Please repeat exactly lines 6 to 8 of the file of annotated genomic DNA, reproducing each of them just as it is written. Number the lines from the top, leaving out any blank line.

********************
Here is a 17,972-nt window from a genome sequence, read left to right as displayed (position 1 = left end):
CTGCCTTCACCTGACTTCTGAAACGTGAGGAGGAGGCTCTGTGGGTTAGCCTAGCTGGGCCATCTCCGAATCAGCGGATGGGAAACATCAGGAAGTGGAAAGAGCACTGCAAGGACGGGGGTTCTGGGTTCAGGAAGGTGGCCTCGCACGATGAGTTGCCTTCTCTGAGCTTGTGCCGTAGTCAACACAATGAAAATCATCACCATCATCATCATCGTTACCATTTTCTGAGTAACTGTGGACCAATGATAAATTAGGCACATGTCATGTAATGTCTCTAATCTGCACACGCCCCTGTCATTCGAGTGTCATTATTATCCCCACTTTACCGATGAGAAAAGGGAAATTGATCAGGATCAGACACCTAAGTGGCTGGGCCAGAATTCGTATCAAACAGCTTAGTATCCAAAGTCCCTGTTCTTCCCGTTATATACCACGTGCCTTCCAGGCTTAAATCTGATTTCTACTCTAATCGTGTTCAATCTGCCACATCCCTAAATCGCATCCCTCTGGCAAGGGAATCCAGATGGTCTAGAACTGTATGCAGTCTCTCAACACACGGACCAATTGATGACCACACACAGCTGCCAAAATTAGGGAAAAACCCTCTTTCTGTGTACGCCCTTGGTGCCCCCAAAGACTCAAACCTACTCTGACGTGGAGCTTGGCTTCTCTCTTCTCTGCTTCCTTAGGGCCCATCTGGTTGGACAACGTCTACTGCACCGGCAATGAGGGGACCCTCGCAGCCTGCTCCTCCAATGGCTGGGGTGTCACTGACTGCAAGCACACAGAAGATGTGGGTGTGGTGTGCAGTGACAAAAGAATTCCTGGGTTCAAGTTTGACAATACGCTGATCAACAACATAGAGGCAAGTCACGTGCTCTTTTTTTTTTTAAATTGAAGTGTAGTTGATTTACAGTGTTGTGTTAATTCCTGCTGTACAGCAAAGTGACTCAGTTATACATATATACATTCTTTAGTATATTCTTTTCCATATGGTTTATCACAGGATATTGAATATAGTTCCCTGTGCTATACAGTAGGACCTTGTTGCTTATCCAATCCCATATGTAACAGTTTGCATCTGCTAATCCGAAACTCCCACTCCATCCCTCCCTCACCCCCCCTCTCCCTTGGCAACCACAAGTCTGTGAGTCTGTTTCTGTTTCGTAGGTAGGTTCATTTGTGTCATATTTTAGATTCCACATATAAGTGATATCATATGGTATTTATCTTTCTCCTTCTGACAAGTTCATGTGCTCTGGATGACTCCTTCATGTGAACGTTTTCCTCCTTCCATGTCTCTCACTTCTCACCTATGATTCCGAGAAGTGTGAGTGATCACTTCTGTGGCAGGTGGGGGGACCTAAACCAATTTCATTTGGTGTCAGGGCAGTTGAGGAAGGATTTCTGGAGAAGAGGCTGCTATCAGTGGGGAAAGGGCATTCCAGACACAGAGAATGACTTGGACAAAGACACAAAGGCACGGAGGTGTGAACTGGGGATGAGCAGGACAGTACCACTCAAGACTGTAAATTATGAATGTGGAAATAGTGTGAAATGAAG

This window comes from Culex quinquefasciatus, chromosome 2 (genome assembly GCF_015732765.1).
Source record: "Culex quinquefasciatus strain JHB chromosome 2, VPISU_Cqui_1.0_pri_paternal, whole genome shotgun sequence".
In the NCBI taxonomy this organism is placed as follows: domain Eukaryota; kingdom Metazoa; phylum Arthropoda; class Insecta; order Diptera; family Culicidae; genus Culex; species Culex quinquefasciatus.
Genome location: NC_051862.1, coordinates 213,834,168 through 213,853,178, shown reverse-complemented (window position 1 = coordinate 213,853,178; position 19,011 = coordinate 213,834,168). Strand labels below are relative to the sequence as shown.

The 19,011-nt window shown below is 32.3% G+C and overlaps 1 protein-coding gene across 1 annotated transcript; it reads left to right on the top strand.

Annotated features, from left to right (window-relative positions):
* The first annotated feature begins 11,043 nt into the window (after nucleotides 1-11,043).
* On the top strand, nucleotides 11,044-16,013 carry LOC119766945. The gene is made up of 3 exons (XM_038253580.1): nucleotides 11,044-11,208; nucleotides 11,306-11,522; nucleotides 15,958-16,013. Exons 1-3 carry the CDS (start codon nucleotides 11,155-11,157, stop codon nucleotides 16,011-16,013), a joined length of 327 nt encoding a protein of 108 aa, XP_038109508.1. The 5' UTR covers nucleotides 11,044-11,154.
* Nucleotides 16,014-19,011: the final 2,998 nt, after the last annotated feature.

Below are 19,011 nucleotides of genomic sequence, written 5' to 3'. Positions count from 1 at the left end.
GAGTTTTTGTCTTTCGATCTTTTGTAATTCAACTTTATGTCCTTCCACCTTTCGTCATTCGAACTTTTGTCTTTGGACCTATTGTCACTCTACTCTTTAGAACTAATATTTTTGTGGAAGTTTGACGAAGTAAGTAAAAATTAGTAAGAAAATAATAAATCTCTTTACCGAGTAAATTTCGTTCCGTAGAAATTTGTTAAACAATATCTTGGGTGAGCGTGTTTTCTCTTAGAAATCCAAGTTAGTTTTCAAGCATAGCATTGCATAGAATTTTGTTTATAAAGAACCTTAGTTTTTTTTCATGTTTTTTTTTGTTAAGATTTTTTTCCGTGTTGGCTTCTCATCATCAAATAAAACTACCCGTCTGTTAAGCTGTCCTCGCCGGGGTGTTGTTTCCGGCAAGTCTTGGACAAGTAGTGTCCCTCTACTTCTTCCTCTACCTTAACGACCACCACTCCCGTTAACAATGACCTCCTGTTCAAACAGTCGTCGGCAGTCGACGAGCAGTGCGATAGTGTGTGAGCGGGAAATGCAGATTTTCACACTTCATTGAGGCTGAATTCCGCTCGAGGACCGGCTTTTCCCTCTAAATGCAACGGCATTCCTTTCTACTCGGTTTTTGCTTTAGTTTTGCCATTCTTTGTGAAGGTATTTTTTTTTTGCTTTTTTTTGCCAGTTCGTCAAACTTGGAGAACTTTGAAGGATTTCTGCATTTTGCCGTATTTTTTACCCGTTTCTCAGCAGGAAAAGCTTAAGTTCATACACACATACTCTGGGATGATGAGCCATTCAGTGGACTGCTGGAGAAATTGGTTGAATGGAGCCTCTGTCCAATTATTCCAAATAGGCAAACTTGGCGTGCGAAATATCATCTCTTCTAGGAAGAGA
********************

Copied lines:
Genome location: NC_051862.1, coordinates 213,834,168 through 213,853,178, shown reverse-complemented (window position 1 = coordinate 213,853,178; position 19,011 = coordinate 213,834,168). Strand labels below are relative to the sequence as shown.

The 19,011-nt window shown below is 32.3% G+C and overlaps 1 protein-coding gene across 1 annotated transcript; it reads left to right on the top strand.

Annotated features, from left to right (window-relative positions):